• Winter recovered and returned home, resumed normal activities like shopping and driving, but later suffered a medical setback and he died.
  • Following extensive discovery, the defendants filed a summary judgment motion, which was granted when the chancery court found no confidential relationship and no suspicious circumstances surrounding the execution of the final will.
  • The Appellate Division found there was a “confidential relationship” and that “suspicious circumstances” were also present.
  • Nevertheless, it affirmed summary judgment, because the preponderance of the evidence presented during discovery revealed that the will was not the product of undue influence.

We had several cases regarding legal fees in probate litigation. One theme: courts are examining the actions and motivations of the litigants, and their lawyers, in deciding legal fee awards.

Estate of Grafer2017 WL 344433, Docket No. A-1096-15T3 (App. Div. Jan. 24, 2017) (unpublished)

Legal Fees Denied: Both Parties Were Responsible for Protracted Litigation Over Small Estate

  • Grafer’s probate estate was approximately $237,000, and she left it to her son and daughter equally.
  • The siblings litigated various issues regarding the estate administration, which led to a two-day hearing.
  • The judge permitted the parties to submit applications for fees; the son’s legal fee request was over $15,000; his sister’s was over $7,000.
  • Both were denied, based on the limited value of the residuary estate and the fact that both parties were responsible for the “protracted litigation.”
  • The court noted that “the amount of success obtained by the extensive litigation is minuscule compared with the attorney’s fees.”
  • The Appellate Division affirmed.

Estate of Mellodge2017 WL 4248016, A-4161-15T3 (App. Div. Sept. 26, 2017) (unpublished)

 “Breathtakingly Excessive” Legal Fees from Scorched Earth Approach Justified Drastic Reduction in Fee Award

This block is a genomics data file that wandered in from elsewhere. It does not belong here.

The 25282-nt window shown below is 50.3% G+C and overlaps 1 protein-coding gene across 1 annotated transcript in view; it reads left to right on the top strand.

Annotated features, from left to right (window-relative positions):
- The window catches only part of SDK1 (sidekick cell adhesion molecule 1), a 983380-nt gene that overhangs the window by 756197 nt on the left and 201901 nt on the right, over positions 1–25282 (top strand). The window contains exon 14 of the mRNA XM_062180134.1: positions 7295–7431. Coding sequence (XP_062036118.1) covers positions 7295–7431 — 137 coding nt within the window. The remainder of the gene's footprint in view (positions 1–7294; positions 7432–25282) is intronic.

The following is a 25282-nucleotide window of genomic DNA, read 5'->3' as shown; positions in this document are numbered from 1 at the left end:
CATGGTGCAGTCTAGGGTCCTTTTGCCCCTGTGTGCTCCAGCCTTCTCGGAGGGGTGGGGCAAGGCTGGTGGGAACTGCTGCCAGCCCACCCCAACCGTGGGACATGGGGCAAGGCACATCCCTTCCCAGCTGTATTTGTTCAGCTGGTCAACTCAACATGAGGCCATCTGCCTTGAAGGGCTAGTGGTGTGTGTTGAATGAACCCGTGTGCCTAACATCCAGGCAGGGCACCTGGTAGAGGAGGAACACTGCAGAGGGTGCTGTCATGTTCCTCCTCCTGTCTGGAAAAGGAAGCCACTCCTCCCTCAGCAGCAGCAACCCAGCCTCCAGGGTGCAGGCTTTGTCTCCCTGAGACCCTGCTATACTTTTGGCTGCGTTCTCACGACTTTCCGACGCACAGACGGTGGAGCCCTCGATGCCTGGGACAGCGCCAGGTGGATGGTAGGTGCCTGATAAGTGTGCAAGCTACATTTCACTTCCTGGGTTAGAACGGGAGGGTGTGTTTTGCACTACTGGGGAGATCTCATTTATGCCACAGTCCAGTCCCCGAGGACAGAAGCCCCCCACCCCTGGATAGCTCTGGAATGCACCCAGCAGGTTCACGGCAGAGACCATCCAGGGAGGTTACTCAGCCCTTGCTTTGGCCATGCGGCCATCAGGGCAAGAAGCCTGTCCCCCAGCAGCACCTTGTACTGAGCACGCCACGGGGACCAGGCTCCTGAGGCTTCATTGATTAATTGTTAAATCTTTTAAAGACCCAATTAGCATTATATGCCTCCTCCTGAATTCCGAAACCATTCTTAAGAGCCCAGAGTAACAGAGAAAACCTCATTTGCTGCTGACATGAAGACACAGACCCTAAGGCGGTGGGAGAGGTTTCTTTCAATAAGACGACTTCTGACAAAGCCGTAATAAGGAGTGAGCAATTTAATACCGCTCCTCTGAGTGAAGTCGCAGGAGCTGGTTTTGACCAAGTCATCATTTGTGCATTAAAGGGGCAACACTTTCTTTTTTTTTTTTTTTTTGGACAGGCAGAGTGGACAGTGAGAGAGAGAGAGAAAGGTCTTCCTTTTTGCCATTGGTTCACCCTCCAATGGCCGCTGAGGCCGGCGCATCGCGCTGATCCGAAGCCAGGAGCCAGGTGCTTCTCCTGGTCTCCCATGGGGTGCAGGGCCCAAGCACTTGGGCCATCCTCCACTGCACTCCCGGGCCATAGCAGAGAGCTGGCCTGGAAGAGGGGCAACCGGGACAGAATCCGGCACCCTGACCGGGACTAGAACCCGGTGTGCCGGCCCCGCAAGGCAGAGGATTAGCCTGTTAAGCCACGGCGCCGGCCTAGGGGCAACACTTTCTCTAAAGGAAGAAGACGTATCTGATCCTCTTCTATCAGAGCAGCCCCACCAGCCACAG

• The decedent’s children engaged in probate litigation: (1) an undue influence action resulting in a 2-day trial, after which the complaint was dismissed; (2) a verified complaint for approval of the estate’s final accounting.
  • Both attorneys sought fee awards of approximately $200,000. The judge determined that the fees requested were “breathtakingly excessive” because of their “scorched earth” approach.
  • Those fees, if awarded, “would swallow more than half of the probate estate.”
  • Therefore, one award was reduced to $25,000 and the other to $40,000, and the court ordered that one firm reimburse the estate for the approximately $200,000 the estate had already paid.
  • The decision was affirmed on appeal.

Matter of Evelyn Worley, An Alleged Incapacitated Person, 2017 WL 1151071, Docket No. A-0154-15T2 (App. Div. Mar. 28, 2017) (unpublished)

Counsel Fees Denied: Litigation was a “Fight Between Brothers” and Mother Should Not Fund the “Sole Source of Stress in her Life” 

  • Evelyn Worley signed a POA naming her son Dwight as her agent. A few years later, she was diagnosed with mild dementia.
  • After she moved to an assisted living facility, her son Richard had her sign a new POA, naming him as her agent.
  • Dwight and Mrs. Worley’s 3rd son filed an OTSC to invalidate that POA, and later sought to be appointed her co-guardians.
  • Following a trial, the trial judge ruled that the POA was valid.
  • The parties sought counsel fees to be paid from Evelyn’s estate
  • The judge awarded $2,500 to each side, and ruled that they were responsible for their remaining legal fees
  • By the time the case went to trial, it was merely a “straight-out a fight between brothers…. [Evelyn] should certainly not have to fund the sole source of stress in her life.”
  • On appeal, these rulings were affirmed.